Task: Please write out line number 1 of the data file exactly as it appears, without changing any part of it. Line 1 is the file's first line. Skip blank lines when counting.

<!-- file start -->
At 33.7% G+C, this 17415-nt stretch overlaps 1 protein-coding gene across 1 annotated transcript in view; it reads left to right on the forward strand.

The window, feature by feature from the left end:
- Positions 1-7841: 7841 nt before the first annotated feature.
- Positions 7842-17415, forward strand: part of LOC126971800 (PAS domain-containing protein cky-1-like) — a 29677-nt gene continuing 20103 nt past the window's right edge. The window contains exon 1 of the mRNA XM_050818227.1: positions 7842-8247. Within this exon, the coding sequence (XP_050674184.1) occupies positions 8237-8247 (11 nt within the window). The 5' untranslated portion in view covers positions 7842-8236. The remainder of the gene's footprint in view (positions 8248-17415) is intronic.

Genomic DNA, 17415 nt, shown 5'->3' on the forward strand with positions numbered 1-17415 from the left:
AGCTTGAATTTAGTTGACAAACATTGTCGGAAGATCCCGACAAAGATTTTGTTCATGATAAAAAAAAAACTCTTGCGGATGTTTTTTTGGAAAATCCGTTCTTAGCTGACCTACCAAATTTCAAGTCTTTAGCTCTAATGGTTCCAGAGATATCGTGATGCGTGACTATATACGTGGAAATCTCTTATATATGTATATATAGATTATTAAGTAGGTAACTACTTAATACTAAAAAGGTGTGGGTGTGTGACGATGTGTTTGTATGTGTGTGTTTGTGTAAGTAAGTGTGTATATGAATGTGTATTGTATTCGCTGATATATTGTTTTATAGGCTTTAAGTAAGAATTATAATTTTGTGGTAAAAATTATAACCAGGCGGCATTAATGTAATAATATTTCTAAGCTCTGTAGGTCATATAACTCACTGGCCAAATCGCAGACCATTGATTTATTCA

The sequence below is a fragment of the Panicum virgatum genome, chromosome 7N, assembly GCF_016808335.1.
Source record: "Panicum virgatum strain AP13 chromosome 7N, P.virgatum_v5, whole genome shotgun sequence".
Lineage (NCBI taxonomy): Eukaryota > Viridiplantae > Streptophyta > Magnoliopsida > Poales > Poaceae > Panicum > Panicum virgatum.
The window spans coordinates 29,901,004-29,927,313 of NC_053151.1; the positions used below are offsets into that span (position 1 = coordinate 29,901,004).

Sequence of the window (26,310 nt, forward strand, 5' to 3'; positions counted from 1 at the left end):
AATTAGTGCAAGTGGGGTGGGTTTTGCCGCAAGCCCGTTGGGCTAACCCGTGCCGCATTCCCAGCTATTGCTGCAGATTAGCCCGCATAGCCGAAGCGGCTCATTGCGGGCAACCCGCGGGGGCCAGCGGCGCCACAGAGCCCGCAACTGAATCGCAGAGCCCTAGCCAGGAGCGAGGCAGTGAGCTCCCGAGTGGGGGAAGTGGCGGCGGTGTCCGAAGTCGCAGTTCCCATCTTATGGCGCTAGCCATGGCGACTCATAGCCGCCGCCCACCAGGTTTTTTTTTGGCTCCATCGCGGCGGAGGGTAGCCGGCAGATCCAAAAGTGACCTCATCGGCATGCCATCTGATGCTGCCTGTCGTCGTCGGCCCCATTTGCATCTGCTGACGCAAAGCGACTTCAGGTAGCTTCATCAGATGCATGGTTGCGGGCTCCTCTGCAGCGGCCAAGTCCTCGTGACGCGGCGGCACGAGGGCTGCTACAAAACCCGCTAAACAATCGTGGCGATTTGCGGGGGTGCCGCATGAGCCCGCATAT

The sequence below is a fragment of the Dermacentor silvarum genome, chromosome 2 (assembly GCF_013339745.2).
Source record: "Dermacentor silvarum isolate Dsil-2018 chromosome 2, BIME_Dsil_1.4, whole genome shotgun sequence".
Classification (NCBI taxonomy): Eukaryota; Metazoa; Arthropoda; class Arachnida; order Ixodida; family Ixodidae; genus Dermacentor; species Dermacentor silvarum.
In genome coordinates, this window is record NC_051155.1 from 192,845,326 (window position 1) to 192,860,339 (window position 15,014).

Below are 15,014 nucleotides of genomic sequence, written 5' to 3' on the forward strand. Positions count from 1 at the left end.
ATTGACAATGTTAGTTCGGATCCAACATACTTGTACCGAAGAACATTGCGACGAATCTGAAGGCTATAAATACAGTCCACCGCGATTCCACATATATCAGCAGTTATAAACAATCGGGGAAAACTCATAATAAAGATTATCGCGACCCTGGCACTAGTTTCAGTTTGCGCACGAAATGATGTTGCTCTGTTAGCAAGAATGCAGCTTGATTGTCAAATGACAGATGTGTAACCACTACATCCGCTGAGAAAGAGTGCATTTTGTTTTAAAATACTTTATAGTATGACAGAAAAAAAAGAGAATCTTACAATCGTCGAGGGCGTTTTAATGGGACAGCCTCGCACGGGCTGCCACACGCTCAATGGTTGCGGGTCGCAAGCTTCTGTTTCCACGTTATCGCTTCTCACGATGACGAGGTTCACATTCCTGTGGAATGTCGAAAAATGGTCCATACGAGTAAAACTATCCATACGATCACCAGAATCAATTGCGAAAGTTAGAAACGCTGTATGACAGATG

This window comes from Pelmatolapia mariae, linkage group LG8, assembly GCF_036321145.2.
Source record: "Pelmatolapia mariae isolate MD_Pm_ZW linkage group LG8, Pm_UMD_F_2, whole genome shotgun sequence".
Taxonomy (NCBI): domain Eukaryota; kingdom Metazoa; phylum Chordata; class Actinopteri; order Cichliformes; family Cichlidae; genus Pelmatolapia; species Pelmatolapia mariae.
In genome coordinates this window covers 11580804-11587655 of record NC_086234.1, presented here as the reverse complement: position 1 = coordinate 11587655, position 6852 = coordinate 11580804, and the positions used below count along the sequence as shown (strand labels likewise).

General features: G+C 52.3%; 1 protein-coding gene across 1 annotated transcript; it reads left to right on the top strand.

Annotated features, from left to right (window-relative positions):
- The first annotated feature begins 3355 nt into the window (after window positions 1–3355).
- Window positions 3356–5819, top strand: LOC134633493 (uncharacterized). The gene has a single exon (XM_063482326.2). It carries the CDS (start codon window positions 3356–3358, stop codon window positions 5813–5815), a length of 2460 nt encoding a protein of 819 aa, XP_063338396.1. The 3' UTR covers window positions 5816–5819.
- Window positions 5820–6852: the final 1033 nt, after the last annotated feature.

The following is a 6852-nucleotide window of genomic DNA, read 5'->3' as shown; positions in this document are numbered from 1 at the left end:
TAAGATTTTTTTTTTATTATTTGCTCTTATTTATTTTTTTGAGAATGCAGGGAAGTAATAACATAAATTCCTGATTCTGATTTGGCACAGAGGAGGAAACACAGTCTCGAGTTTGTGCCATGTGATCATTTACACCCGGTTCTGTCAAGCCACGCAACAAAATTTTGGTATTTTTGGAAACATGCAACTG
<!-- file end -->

At 33.7% G+C, this 17415-nt stretch overlaps 1 protein-coding gene across 1 annotated transcript in view; it reads left to right on the forward strand.